Tribute to Jim Lupton

My last post was about the repair of a carved horse made by Jim Lupton.    I had been brought to me by his granddaughter who shared some pictures of his work.     I have never met Jim, but his work shows that he is the sort of carver I would have liked to meet.   Here are the pictures and his granddaughter’s memories of Jim Lupton

 

 

 

 

 

 

 

 

 

“The Pied Piper “by Wood carver Jim Lupton

 

 

 

 

 

 

 

 

 

 

 

Wood carver Jim Lupton

Jim with the elephant he carved aged 9

 

 

 

 

 

 

 

 

Penninghame House_

Penninghame House

 

 

 

 

 

 

 

 

 

 

 

His Granddaughter’s memories

Jim Lupton was born and lived his whole life in a little village called Creetown in Dumfries and Galloway, Scotland. His very first woodcarving was of a baby elephant which Jim whittled using a penknife at the age of 9 However it would be many years before this skill would turn Jim into the artist he became.
He began his career as an apprentice stonemason at Milligan’s Monumental Masons, Carsluith after missing out on the joiner’s apprenticeship he was hoping for. Unfortunately  after some time Milligan’s could no longer afford to employ Jim, so he sought employment in the local village quarry, a Granite Quarry on the Fell Hill, Creetown. It was here he learnt about the structure and properties of stone. From the quarry he went on to hone his career as a monumental stonemason at McKenzie’s Monumental Masons, Newton Stewart.
Jim made many headstones and memorials over the years, including a war memorial that sits in Fossvogur in Reykjavik, a headstone for the founder of Logan Air, Willie Logan and a stone marking the Queen’s Way, which was unveiled by Princess Anne to mark the Queen’s Silver Jubilee In 1977. McKenzie’s were asked to create a headstone with an eagle carved out of local granite. There was only one man in their yard who they could entrust with such a challenging task, Jim. The headstone has an eagle’s head and wings projecting from the large granite boulder and is situated in Anworth Cemetery near Gatehouse of Fleet. It was carving this eagle out of granite, that would become the catalyst in developing Jim’s woodcarving hobby in later years.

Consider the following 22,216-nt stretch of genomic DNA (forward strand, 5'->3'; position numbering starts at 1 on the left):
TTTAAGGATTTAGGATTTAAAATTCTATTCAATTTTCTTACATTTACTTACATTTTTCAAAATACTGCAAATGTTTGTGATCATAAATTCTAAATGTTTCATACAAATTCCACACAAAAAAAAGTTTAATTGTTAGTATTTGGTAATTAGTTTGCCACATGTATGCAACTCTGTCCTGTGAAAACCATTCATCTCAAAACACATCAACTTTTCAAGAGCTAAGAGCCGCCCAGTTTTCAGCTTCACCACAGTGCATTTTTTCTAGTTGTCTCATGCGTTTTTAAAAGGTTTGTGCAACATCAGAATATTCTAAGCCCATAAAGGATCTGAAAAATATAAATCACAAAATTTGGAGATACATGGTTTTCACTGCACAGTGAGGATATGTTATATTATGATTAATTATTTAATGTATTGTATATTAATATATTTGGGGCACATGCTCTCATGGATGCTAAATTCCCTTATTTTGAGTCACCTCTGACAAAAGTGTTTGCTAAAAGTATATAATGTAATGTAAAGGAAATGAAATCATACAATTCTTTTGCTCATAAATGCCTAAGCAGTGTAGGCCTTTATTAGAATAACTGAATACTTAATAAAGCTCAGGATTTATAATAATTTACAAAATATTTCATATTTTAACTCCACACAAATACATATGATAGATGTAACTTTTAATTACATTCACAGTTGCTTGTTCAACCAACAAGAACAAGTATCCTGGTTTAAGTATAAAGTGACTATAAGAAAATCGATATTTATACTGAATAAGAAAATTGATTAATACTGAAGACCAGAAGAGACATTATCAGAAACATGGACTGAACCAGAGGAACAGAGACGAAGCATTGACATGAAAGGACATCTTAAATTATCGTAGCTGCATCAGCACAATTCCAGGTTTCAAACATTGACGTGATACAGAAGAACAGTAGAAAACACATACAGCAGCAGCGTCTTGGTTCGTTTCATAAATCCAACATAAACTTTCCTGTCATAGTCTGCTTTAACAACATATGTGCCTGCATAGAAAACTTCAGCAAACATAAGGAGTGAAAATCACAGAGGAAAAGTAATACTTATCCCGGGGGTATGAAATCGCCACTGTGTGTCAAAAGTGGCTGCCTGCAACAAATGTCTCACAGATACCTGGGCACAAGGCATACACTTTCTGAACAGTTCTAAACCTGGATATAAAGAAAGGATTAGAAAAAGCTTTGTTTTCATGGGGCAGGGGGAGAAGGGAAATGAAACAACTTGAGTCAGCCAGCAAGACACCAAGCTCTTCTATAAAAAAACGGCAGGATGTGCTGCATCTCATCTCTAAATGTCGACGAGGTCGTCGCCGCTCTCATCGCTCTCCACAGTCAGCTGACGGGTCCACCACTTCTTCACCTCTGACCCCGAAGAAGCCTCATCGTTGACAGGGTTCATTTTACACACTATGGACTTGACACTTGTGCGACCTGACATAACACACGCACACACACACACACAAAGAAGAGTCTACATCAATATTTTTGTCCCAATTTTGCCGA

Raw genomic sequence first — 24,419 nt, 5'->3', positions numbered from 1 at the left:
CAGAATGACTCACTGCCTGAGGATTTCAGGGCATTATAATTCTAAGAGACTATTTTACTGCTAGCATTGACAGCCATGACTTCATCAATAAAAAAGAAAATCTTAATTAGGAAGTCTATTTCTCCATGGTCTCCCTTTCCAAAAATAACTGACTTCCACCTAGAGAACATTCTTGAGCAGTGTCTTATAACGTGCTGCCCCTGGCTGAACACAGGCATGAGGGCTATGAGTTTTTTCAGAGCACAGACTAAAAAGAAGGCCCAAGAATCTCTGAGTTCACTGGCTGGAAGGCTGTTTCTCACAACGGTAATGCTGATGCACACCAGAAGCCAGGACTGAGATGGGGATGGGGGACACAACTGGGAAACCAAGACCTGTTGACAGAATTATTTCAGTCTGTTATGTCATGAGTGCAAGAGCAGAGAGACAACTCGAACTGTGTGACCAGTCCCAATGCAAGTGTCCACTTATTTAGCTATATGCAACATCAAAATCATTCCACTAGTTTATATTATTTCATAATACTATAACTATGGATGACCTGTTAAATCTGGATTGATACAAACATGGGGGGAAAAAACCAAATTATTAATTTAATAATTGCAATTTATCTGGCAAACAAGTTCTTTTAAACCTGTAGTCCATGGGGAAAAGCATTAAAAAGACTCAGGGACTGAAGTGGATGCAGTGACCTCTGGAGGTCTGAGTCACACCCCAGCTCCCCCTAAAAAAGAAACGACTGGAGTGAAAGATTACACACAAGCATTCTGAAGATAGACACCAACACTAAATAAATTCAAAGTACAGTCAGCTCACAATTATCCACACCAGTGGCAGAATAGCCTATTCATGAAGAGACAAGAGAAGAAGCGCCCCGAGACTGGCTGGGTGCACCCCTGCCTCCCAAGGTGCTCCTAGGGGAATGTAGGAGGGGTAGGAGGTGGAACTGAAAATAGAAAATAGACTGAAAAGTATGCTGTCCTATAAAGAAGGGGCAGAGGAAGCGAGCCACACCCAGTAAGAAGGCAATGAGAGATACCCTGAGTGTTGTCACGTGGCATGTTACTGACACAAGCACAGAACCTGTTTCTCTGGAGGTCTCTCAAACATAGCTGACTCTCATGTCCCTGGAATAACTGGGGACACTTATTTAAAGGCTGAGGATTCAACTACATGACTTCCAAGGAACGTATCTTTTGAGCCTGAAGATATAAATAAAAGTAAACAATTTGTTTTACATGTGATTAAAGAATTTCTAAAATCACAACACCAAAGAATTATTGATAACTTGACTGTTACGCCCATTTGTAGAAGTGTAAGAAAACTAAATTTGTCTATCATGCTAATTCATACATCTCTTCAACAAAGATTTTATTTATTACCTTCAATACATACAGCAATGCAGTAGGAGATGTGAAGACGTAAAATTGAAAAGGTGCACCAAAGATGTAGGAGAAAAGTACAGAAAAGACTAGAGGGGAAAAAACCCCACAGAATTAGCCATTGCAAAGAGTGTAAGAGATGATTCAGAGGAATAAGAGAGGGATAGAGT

Once Jim ended his career in the granite industry, he took on the role of school bus driver and janitor at the local primary. It was here he had the opportunity to pass his musical knowledge onto the local children through teaching instrumental brass; a passion he developed during his National Service with the KOSB. He even took a small group of children to appear on BBC Radio Scotland. However, Jim missed having something tangible to show for his days work. His wife Janette and his 4 children decided to club together to buy him set of woodcarving chisels and from there he never looked back. All Jim’s spare time was spent in his wood carving shed in the back garden, he started carving in 2D, a skill he had mastered as a stonemason, but he soon progressed to 3D carvings, “carving in the round” as he liked to call it. Jim loved to challenge himself and tried many different ideas, some that paid off and some that never saw the light of day. Inspiration came from many sources including suggestions from family members, characters from both history and folklore as well as from travelling with his family. 
Jim was a humble character never looking for the limelight, but in 1987 he appeared on a Border television programme that looked at local people and their hobbies. He was also featured in an edition of Dumfries & Galloway life magazine, which showcased a selection of his carvings. 
In 1996 Jim purchased a lathe and began woodturning. He produced bowls, lamp stands, …. and even a finial that adorns the roof of his daughter’s house. But carving was where his true passion remained and like all good artists, he was continued developing his skills and honing his craft. He amassed a huge collection of carvings before his sad passing in 2011, the most of which remain with the family today. Jim wasn’t on keen commission pieces because he could never guarantee a piece of would evolve into the vision he had. However, a couple of commissions which he did take on, and was proud of, were the carved door for the Creetown Clock Tower and the staircase finials for Penninghame House, Newton Stewart. Both commissions are still in situ today.

He was a true artist with an eye for perfection and detail.

 

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